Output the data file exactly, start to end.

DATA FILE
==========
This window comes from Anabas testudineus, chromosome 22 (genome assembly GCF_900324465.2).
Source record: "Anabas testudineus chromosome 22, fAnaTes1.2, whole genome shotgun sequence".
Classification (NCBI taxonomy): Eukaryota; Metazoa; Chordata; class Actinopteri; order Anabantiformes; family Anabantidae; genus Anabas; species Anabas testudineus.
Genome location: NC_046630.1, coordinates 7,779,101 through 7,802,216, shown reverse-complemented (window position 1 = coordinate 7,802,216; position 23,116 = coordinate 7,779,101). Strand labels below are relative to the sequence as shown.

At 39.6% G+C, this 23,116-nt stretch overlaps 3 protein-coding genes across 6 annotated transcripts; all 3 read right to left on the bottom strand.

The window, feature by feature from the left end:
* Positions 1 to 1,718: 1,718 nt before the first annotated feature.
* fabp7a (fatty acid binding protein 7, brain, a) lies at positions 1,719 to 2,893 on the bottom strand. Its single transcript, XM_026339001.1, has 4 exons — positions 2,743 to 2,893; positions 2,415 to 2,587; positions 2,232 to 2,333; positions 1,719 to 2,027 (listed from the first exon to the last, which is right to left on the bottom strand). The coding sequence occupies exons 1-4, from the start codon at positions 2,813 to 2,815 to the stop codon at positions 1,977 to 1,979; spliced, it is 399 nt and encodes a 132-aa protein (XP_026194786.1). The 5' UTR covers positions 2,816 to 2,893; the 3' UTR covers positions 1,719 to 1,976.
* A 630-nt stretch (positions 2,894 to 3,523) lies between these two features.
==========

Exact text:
This window comes from Anabas testudineus, chromosome 22 (genome assembly GCF_900324465.2).
Source record: "Anabas testudineus chromosome 22, fAnaTes1.2, whole genome shotgun sequence".
Classification (NCBI taxonomy): Eukaryota; Metazoa; Chordata; class Actinopteri; order Anabantiformes; family Anabantidae; genus Anabas; species Anabas testudineus.
Genome location: NC_046630.1, coordinates 7,779,101 through 7,802,216, shown reverse-complemented (window position 1 = coordinate 7,802,216; position 23,116 = coordinate 7,779,101). Strand labels below are relative to the sequence as shown.

At 39.6% G+C, this 23,116-nt stretch overlaps 3 protein-coding genes across 6 annotated transcripts; all 3 read right to left on the bottom strand.

The window, feature by feature from the left end:
* Positions 1 to 1,718: 1,718 nt before the first annotated feature.
* fabp7a (fatty acid binding protein 7, brain, a) lies at positions 1,719 to 2,893 on the bottom strand. Its single transcript, XM_026339001.1, has 4 exons — positions 2,743 to 2,893; positions 2,415 to 2,587; positions 2,232 to 2,333; positions 1,719 to 2,027 (listed from the first exon to the last, which is right to left on the bottom strand). The coding sequence occupies exons 1-4, from the start codon at positions 2,813 to 2,815 to the stop codon at positions 1,977 to 1,979; spliced, it is 399 nt and encodes a 132-aa protein (XP_026194786.1). The 5' UTR covers positions 2,816 to 2,893; the 3' UTR covers positions 1,719 to 1,976.
* A 630-nt stretch (positions 2,894 to 3,523) lies between these two features.